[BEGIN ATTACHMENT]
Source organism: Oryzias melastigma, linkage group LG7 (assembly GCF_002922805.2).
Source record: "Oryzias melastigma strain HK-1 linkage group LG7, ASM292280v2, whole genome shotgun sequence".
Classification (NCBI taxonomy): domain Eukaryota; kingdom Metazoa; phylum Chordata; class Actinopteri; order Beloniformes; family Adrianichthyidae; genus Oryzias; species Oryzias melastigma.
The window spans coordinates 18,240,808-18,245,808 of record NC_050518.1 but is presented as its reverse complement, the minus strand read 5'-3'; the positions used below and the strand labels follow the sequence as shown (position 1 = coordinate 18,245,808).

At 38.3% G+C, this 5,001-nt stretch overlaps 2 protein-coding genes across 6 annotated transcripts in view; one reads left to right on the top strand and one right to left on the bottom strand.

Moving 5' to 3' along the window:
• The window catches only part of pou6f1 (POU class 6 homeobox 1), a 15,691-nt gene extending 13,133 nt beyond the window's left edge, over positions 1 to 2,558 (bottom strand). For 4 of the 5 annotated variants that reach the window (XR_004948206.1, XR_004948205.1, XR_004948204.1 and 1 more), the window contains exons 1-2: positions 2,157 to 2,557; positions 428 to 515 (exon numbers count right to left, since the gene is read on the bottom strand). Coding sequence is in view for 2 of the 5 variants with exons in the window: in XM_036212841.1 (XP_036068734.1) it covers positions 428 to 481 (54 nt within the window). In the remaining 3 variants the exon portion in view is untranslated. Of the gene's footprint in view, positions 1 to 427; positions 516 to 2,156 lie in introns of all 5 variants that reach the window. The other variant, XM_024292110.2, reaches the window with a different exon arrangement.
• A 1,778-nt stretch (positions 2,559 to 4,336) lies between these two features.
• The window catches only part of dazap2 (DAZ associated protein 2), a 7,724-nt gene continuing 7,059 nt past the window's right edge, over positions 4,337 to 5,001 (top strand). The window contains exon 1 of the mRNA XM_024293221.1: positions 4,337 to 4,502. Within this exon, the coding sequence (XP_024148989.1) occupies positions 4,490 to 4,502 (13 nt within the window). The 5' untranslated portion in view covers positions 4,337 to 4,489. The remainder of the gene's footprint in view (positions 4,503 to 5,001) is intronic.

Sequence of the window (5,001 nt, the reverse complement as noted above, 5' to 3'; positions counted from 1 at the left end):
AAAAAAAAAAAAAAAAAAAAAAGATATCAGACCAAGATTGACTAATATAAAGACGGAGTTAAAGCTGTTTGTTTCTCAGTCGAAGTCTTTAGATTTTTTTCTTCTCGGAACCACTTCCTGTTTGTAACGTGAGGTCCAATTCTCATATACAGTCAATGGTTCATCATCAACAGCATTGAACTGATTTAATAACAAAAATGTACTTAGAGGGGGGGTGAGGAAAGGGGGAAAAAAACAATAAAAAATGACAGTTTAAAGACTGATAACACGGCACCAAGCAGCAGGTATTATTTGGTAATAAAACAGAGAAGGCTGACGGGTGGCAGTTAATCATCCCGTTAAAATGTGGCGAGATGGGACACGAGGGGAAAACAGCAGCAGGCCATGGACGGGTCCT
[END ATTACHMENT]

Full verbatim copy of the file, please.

Source organism: Oryzias melastigma, linkage group LG7 (assembly GCF_002922805.2).
Source record: "Oryzias melastigma strain HK-1 linkage group LG7, ASM292280v2, whole genome shotgun sequence".
Classification (NCBI taxonomy): domain Eukaryota; kingdom Metazoa; phylum Chordata; class Actinopteri; order Beloniformes; family Adrianichthyidae; genus Oryzias; species Oryzias melastigma.
The window spans coordinates 18,240,808-18,245,808 of record NC_050518.1 but is presented as its reverse complement, the minus strand read 5'-3'; the positions used below and the strand labels follow the sequence as shown (position 1 = coordinate 18,245,808).

At 38.3% G+C, this 5,001-nt stretch overlaps 2 protein-coding genes across 6 annotated transcripts in view; one reads left to right on the top strand and one right to left on the bottom strand.

Moving 5' to 3' along the window:
• The window catches only part of pou6f1 (POU class 6 homeobox 1), a 15,691-nt gene extending 13,133 nt beyond the window's left edge, over positions 1 to 2,558 (bottom strand). For 4 of the 5 annotated variants that reach the window (XR_004948206.1, XR_004948205.1, XR_004948204.1 and 1 more), the window contains exons 1-2: positions 2,157 to 2,557; positions 428 to 515 (exon numbers count right to left, since the gene is read on the bottom strand). Coding sequence is in view for 2 of the 5 variants with exons in the window: in XM_036212841.1 (XP_036068734.1) it covers positions 428 to 481 (54 nt within the window). In the remaining 3 variants the exon portion in view is untranslated. Of the gene's footprint in view, positions 1 to 427; positions 516 to 2,156 lie in introns of all 5 variants that reach the window. The other variant, XM_024292110.2, reaches the window with a different exon arrangement.
• A 1,778-nt stretch (positions 2,559 to 4,336) lies between these two features.
• The window catches only part of dazap2 (DAZ associated protein 2), a 7,724-nt gene continuing 7,059 nt past the window's right edge, over positions 4,337 to 5,001 (top strand). The window contains exon 1 of the mRNA XM_024293221.1: positions 4,337 to 4,502. Within this exon, the coding sequence (XP_024148989.1) occupies positions 4,490 to 4,502 (13 nt within the window). The 5' untranslated portion in view covers positions 4,337 to 4,489. The remainder of the gene's footprint in view (positions 4,503 to 5,001) is intronic.

Sequence of the window (5,001 nt, the reverse complement as noted above, 5' to 3'; positions counted from 1 at the left end):
AAAAAAAAAAAAAAAAAAAAAAGATATCAGACCAAGATTGACTAATATAAAGACGGAGTTAAAGCTGTTTGTTTCTCAGTCGAAGTCTTTAGATTTTTTTCTTCTCGGAACCACTTCCTGTTTGTAACGTGAGGTCCAATTCTCATATACAGTCAATGGTTCATCATCAACAGCATTGAACTGATTTAATAACAAAAATGTACTTAGAGGGGGGGTGAGGAAAGGGGGAAAAAAACAATAAAAAATGACAGTTTAAAGACTGATAACACGGCACCAAGCAGCAGGTATTATTTGGTAATAAAACAGAGAAGGCTGACGGGTGGCAGTTAATCATCCCGTTAAAATGTGGCGAGATGGGACACGAGGGGAAAACAGCAGCAGGCCATGGACGGGTCCT